ADLEY: Attorney General Violated Law, Involved in “Cover-Up”

Writing exclusively for LaPolitics.com, state Sen. Robert Adley, at left, accuses Attorney General Buddy Caldwell of allowing a contingency fee contract to progress despite prohibitions in state law.

Government should be of laws, not men! Next to the famous deal between Huey Long and Texaco that cost Louisianans millions of dollars, the actions of the Attorney General and the Southeast Louisiana Flood Protection Authority-East (SLFPA) might be the worst case of neglect and law breaking I have witnessed.

In his article, Avalanche of Contingency Contracts Coming, the AG is directing attention from an unlawful contingency fee contract approved by his office for the SLFPA. The SLFPA is suing oil companies and enriching trial attorneys through exorbitant contingency fees of 22.5 percent to 32.5 percent on present and future values plus cost or an unknown hourly rate plus costs if the suit is withdrawn. To date, the cost to withdraw the suit is estimated $5 million plus.

Louisiana law, RS 42:263, requires in part that before hiring and paying special legal counsel a parish governing authority, levee board, parish school board, city school board, or other local or state board must provide a resolution to the AG for his approval stating fully the reasons for the action and the compensation to be paid. This provision of law was added in 1979 and amended in 1982.

Louisiana Law, RS 38:330, created the SLFPA in 2006. This law provides in part: “The state attorney general and his assistants shall be and are hereby designated as counsel…” This law supersedes RS 42:263 above as the later expression of legislative intent as to who shall be counsel for the SLFPA.

Like it or not, the AG is the counsel for the SLFPA and he admits in his article that his office is prohibited from entering into contingency fee contracts. When I questioned the AG why he allowed a contingency contract, he laid it off on his staff. They are wrong and he should know better.

Furthermore, the SLFPA is an “Authority”, not a levee board, etc. as described in RS: 42:263. If the Legislature intended for the SLFPA to be included in RS 42:263, the Legislature would not have expressly provided for the Attorney General to represent the SLFPA in RS:38:330.6 and “special flood protection authorities” would have been amended into RS: 42:263. They were not.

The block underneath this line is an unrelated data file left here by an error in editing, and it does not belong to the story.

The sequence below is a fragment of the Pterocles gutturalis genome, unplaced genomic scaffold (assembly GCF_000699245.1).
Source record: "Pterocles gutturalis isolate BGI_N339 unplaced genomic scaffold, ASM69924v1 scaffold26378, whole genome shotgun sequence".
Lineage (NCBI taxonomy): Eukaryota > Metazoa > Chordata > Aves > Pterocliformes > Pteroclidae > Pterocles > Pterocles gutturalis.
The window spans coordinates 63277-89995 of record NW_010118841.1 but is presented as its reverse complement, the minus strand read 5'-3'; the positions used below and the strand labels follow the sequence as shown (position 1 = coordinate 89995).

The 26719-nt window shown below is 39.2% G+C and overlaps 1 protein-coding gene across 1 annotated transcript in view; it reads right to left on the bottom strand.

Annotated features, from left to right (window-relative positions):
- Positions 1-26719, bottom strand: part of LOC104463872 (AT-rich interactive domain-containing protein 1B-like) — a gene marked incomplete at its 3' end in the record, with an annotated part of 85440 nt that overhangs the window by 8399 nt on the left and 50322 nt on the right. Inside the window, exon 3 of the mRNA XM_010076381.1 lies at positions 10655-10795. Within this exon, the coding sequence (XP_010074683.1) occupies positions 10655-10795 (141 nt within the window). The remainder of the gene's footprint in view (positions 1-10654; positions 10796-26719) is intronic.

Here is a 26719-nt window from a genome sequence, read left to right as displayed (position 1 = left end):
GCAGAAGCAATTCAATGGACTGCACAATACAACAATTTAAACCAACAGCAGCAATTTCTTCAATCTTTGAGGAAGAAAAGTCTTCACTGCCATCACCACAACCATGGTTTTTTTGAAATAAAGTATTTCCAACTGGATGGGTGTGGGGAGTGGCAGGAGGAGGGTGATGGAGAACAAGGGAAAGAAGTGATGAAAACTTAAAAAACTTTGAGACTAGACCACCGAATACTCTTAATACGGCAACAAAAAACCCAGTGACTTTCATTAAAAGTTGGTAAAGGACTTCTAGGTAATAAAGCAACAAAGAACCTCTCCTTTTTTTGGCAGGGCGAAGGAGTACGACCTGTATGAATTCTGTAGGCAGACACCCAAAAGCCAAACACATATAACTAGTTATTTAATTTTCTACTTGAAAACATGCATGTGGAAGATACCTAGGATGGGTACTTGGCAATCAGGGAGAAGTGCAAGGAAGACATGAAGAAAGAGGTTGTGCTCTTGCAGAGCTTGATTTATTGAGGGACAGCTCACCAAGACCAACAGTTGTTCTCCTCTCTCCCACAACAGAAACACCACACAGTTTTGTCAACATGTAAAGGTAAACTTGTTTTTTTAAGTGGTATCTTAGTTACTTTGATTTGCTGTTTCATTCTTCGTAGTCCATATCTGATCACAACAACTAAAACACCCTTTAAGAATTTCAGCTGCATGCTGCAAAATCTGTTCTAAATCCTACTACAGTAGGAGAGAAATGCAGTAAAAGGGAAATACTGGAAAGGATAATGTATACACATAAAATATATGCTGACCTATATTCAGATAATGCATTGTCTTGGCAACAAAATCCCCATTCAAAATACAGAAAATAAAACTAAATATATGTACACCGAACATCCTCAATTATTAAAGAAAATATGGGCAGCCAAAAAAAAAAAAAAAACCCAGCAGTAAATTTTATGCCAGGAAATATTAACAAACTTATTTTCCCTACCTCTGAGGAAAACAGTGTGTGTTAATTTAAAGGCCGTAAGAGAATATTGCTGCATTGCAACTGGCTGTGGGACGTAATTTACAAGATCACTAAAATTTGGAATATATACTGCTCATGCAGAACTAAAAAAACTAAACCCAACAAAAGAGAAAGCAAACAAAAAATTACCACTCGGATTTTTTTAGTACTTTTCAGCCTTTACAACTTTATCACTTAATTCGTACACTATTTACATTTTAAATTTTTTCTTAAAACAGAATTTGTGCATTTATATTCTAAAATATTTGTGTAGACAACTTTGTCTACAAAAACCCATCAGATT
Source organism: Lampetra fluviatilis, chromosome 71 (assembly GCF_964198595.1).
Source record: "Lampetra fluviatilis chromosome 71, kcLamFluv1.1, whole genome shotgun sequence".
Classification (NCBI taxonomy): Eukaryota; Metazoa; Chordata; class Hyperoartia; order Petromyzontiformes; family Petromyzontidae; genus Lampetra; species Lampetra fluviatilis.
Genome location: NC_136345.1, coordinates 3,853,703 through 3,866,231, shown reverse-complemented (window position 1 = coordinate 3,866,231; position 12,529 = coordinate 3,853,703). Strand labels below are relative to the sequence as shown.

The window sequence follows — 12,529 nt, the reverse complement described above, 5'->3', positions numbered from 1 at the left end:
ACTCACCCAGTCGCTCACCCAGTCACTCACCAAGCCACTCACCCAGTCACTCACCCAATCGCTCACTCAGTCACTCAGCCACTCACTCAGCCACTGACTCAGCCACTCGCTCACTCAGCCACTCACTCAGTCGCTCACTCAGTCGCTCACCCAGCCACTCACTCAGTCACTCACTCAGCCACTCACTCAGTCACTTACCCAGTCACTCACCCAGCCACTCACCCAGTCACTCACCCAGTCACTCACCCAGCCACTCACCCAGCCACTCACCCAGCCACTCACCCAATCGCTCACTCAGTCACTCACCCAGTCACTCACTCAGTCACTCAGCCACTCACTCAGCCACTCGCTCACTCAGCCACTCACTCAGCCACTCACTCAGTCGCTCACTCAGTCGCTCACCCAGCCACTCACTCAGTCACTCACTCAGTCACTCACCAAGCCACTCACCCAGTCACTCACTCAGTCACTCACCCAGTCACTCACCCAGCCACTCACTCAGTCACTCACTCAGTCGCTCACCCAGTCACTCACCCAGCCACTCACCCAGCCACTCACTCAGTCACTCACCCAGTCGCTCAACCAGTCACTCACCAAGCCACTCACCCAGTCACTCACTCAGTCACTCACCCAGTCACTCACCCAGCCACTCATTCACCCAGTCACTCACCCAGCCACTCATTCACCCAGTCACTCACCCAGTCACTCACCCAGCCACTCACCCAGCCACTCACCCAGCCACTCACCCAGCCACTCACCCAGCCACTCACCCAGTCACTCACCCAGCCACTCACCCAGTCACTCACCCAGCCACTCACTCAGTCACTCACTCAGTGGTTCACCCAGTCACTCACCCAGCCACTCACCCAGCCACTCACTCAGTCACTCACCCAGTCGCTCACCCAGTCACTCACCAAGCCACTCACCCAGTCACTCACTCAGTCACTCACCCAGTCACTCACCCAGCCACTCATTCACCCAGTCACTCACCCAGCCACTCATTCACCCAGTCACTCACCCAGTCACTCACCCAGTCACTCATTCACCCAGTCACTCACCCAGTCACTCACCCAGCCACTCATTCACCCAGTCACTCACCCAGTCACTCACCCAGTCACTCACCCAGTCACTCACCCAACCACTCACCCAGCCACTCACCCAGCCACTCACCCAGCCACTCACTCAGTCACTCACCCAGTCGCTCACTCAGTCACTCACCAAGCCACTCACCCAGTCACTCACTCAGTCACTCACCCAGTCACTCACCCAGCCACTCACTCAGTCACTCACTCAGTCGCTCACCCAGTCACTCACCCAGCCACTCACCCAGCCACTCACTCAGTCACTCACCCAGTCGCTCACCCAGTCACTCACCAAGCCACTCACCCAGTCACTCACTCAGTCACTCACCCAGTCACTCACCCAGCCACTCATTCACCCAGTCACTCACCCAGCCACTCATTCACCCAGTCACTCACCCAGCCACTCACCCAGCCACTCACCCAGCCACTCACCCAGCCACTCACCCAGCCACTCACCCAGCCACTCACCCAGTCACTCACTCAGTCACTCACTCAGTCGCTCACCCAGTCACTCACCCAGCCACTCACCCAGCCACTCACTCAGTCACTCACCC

To further break the law, the resolution presented to the AG did not fully state the compensation as required. A so-called “poison pill” provision was left out of the resolution. That provision requires payment of all costs to be paid “if for any reason” the lawsuit is terminated including termination by any third parties, which would include legislative action or future appointees to the SLFPA.

The shroud of secrecy used to keep the public from being aware was also unlawful. Agendas for the SLFPA are required to be published in advance of meetings. The agenda posted prior to SLFPA engaging special counsel in a closed-door session did not include the item for discussion. And the SLFPA did not publicly seek out other attorneys in a Request for Proposals (RFP) process in which other professionals would have been allowed to submit bids for services in an open and competitive forum. Sunshine is normally the best disinfectant but it was not applied here.

The public can forgive a mistake but not a cover-up. Hence, the question that begs an answer is, why does the AG allow this contingency fee arrangement to remain in effect knowing it violated laws? Instead, he chooses to cover the inappropriate actions by directing the public’s attention elsewhere. The public interest would be better served if the AG would man-up to the mistake and move forward.

In summary, the actions taken by the SLFPA and AG are not about saving Louisiana ’s coast but it is about money and General Caldwell continues to fiddle while Rome is burning.

ALSO WORTH READING:

— LaPolitics Newsmaker: Garret Graves

— CAPITOL CASH, Part Two: Lawmakers receive varying levels of indirect payments from the state

— Political Takeaways

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